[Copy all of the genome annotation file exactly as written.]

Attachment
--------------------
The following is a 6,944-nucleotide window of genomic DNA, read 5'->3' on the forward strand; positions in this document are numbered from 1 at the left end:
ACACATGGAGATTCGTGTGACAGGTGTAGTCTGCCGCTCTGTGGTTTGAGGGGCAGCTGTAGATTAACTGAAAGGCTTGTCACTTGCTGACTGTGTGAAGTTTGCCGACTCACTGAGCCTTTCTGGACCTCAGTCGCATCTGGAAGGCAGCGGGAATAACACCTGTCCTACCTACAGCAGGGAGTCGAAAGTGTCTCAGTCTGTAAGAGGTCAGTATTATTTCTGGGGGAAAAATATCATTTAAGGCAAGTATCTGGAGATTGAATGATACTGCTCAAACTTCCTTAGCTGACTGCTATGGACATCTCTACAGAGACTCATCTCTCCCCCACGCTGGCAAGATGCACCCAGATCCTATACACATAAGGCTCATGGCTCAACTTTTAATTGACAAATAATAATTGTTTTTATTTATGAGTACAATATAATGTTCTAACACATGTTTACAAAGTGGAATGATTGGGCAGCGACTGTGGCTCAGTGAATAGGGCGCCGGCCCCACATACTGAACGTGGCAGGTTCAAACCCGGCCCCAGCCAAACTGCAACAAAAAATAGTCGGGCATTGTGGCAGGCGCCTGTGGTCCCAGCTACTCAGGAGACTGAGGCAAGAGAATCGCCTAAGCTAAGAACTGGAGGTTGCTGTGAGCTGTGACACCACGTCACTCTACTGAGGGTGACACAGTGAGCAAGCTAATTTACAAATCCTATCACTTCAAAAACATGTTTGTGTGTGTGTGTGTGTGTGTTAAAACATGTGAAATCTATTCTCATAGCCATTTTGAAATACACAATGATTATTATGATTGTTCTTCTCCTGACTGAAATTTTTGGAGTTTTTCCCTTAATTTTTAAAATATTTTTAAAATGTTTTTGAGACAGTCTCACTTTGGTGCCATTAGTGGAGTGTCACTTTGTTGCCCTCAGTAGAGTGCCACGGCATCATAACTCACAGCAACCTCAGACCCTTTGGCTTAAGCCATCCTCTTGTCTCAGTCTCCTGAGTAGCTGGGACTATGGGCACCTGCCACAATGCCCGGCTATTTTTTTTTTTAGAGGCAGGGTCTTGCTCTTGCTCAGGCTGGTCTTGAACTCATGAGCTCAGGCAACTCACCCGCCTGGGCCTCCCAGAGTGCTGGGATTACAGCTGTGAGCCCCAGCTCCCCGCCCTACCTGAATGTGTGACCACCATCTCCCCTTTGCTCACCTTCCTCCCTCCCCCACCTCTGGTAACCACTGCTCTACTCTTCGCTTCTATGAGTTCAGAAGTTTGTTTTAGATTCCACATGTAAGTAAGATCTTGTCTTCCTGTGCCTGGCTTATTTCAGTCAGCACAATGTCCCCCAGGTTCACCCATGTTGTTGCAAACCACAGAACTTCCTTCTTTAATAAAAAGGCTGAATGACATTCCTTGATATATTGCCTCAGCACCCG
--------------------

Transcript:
The following is a 6,944-nucleotide window of genomic DNA, read 5'->3' on the forward strand; positions in this document are numbered from 1 at the left end:
ACACATGGAGATTCGTGTGACAGGTGTAGTCTGCCGCTCTGTGGTTTGAGGGGCAGCTGTAGATTAACTGAAAGGCTTGTCACTTGCTGACTGTGTGAAGTTTGCCGACTCACTGAGCCTTTCTGGACCTCAGTCGCATCTGGAAGGCAGCGGGAATAACACCTGTCCTACCTACAGCAGGGAGTCGAAAGTGTCTCAGTCTGTAAGAGGTCAGTATTATTTCTGGGGGAAAAATATCATTTAAGGCAAGTATCTGGAGATTGAATGATACTGCTCAAACTTCCTTAGCTGACTGCTATGGACATCTCTACAGAGACTCATCTCTCCCCCACGCTGGCAAGATGCACCCAGATCCTATACACATAAGGCTCATGGCTCAACTTTTAATTGACAAATAATAATTGTTTTTATTTATGAGTACAATATAATGTTCTAACACATGTTTACAAAGTGGAATGATTGGGCAGCGACTGTGGCTCAGTGAATAGGGCGCCGGCCCCACATACTGAACGTGGCAGGTTCAAACCCGGCCCCAGCCAAACTGCAACAAAAAATAGTCGGGCATTGTGGCAGGCGCCTGTGGTCCCAGCTACTCAGGAGACTGAGGCAAGAGAATCGCCTAAGCTAAGAACTGGAGGTTGCTGTGAGCTGTGACACCACGTCACTCTACTGAGGGTGACACAGTGAGCAAGCTAATTTACAAATCCTATCACTTCAAAAACATGTTTGTGTGTGTGTGTGTGTGTGTTAAAACATGTGAAATCTATTCTCATAGCCATTTTGAAATACACAATGATTATTATGATTGTTCTTCTCCTGACTGAAATTTTTGGAGTTTTTCCCTTAATTTTTAAAATATTTTTAAAATGTTTTTGAGACAGTCTCACTTTGGTGCCATTAGTGGAGTGTCACTTTGTTGCCCTCAGTAGAGTGCCACGGCATCATAACTCACAGCAACCTCAGACCCTTTGGCTTAAGCCATCCTCTTGTCTCAGTCTCCTGAGTAGCTGGGACTATGGGCACCTGCCACAATGCCCGGCTATTTTTTTTTTTAGAGGCAGGGTCTTGCTCTTGCTCAGGCTGGTCTTGAACTCATGAGCTCAGGCAACTCACCCGCCTGGGCCTCCCAGAGTGCTGGGATTACAGCTGTGAGCCCCAGCTCCCCGCCCTACCTGAATGTGTGACCACCATCTCCCCTTTGCTCACCTTCCTCCCTCCCCCACCTCTGGTAACCACTGCTCTACTCTTCGCTTCTATGAGTTCAGAAGTTTGTTTTAGATTCCACATGTAAGTAAGATCTTGTCTTCCTGTGCCTGGCTTATTTCAGTCAGCACAATGTCCCCCAGGTTCACCCATGTTGTTGCAAACCACAGAACTTCCTTCTTTAATAAAAAGGCTGAATGACATTCCTTGATATATTGCCTCAGCACCCG